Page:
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Biomechanics of the Backhand Frisbee Throw

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Matthew Zych

on 16 November 2012

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Transcript of Biomechanics of the Backhand Frisbee Throw

BY: Matthew Zych Biomechanics of a Backhand Frisbee Throw Magnus Force Lift force created by spin Biomechanical Question What are the main biomechanical concepts behind the perfect backhanded Frisbee throw? I have been playing Ultimate Frisbee recreationally with my swim team the past few years. Why I Choose Topic Overall Diagonal Plane
Saggital: Extension of the Elbow
Frontal: Lateral movement due to abduction of the shoulder
Transverse: shoulder rotation, torso rotation Major Planes of Movement Technique The act of throwing a Frisbee creates torque at 6 different places in the body.
Torque Angular Momentum quantity of angular motion possessed by a body; measured as the product of the moment of inertia and angular velocity. Errors and Improvements Errors
Throwing the Frisbee with your knees straightened
Not throwing with your whole body but just with your shoulders and arm.
Not keeping the Frisbee in a flat plane going throughout the throwing motion.

Improvements
Make sure to keep a bend in your knees during release, it will help you shift weight forward during the throw.
The throw should start from your hips and make its way out to your wrist.
Keep the Frisbee on a flat plane and it will fly flatter and straighter Conclusion Biomechanical Question: What are the main biomechanical concepts behind the perfect backhanded Frisbee throw?

Concepts:

Torque
Magnus Force
Angular Momentum References Rotary effect of a force about an axis of rotation, measured as the product of the force and the perpendicular distance between the force's line of action and the axis. Torso
Clavicle
Scapula
Humerus
Radial/Ulnar
Hand (wrist flexion) Wrist rapid rotation is the dominant factor imparting spin to the Frisbee which is critical for flight stability Wrist flick and extension is where the lift force is created during the throw. The various forces that effect a Frisbee in the air are not centered on the disc, so it needs angular momentum to keep from flipping over in air. When a Frisbee is thrown with a large spin, it has a large amount of angular momentum, causing the frisbee to be more stable in the air. The history of the modern ”Frisbee” dates to 1871 in Bridgeport,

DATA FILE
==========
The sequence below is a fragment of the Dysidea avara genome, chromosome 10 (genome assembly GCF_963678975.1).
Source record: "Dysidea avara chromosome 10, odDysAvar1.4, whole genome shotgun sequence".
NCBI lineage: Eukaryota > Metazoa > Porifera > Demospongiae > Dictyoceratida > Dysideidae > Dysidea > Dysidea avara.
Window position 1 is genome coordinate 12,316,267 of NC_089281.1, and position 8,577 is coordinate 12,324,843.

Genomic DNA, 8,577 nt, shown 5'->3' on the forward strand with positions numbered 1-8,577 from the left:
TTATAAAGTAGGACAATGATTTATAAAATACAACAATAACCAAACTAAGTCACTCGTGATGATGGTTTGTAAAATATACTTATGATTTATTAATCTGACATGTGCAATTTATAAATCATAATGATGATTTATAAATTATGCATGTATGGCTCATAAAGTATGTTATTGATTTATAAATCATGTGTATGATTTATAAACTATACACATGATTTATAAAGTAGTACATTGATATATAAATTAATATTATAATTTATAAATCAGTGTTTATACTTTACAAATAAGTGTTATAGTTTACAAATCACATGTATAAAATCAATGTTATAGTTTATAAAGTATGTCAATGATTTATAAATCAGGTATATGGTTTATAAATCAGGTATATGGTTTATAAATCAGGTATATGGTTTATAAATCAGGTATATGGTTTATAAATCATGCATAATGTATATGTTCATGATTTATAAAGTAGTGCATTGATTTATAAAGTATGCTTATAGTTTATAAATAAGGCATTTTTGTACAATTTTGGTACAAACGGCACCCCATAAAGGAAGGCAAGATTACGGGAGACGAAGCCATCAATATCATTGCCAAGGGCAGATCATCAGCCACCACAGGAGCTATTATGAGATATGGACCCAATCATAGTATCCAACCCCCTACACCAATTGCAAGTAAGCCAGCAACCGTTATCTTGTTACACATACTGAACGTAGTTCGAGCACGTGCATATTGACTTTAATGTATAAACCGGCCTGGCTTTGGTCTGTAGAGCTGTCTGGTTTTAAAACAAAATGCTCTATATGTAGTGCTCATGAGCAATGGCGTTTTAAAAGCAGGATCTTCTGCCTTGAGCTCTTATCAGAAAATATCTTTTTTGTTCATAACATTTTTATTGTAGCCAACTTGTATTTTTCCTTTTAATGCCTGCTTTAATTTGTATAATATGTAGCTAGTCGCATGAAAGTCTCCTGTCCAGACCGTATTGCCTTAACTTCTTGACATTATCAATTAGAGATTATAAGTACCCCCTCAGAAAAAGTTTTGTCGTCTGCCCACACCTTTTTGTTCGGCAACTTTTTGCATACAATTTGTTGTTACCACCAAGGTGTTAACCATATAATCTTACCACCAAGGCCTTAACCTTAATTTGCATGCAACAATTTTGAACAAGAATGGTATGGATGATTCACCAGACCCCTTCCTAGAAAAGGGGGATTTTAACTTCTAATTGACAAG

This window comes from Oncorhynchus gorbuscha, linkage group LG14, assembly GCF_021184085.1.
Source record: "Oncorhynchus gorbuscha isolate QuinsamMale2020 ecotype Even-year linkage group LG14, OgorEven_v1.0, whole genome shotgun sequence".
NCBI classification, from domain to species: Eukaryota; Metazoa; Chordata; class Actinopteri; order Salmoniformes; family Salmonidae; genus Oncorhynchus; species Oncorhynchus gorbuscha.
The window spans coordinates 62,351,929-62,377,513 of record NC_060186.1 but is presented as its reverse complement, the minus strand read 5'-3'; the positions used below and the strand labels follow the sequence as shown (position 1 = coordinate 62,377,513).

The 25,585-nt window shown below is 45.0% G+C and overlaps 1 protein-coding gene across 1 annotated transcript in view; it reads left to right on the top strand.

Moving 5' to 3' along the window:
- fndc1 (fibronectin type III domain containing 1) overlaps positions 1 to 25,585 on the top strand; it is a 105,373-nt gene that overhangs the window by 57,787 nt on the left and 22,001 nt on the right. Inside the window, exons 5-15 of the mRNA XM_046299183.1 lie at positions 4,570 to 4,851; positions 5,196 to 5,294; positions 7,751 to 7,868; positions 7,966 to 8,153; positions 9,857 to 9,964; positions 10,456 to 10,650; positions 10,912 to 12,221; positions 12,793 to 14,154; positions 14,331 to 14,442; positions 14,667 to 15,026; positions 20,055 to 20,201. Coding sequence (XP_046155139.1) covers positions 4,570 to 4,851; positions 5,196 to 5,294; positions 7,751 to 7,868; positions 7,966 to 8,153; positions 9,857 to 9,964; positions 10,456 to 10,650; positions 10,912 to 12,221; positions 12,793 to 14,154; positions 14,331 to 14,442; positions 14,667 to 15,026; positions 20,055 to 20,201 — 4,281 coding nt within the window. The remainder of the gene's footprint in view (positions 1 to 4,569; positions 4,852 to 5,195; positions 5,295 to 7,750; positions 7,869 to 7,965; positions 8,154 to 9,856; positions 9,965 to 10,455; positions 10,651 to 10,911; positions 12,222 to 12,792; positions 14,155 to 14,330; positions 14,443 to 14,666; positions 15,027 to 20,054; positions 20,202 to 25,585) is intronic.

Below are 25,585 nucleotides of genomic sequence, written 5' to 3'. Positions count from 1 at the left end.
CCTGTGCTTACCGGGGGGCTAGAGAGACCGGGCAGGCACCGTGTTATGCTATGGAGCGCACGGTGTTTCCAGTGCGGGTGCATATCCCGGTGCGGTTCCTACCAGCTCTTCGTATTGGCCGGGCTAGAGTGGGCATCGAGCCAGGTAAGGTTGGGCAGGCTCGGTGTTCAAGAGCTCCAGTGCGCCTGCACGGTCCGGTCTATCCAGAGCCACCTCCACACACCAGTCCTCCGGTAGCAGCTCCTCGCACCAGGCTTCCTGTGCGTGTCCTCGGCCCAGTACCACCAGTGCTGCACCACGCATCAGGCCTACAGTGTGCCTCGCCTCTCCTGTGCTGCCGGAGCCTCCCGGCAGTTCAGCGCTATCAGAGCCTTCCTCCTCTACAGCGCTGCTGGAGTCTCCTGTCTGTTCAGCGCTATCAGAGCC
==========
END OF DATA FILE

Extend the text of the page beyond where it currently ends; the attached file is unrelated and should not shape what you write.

Connecticut where William Russell Frisbie opened a small bakery, The
Frisbie Pie Company. Frisbie’s pies were popular at the nearby Yale
University and students began to enjoy tossing the empty pie tins
around. This became more popular and students began to call the
tins ”Frisbies” and the act of throwing them ”Frisbie-ing” Hummel, Sarah A., & Hubbard, Mont. (2000). A Musculoskeletal Model for Backhand Frisbee Throws. Retrieved from http://biosport.ucdavis.edu/research-projects/frisbee-flight-simulation-and-throw-biomechanics/8thISCSB_Frisbee_throws.pdf

·Hubbard, M., & Hubbard, M. 2000) Simulation of Frisbee Flight. Retrieved from http://biosport.ucdavis.edu/research-projects/frisbee-flight-simulation-and-throw-biomechanics/5thMACS_Frisbee_Simulation.pdf

Morrison, V.R. (2005). The Physics of Frisbees. Retrieved from http://web.mit.edu/womens-ult/www/smite/frisbee_physics.pdf (Angular Momentum)
Bent Knees, weight on back foot, cross throwing arm over front of your body.
Make sure throughout to keep the frisbee on a flat plane
As you shift your weight to your front foot, bring the frisbee across your body while rotating your torso and extending your arm
flick your wrist near the end of full arm extension Releasing the Frisbee when the elbow is closer to full extension might be more conducive to generating higher Frisbee velocity, however this configuration also would increase the risk of hyperextension and injury to the elbow. Subconscious protection mechanisms seem to inhibit full extension. This has been observed in other throwing events including baseball. (Hummel, 2003)
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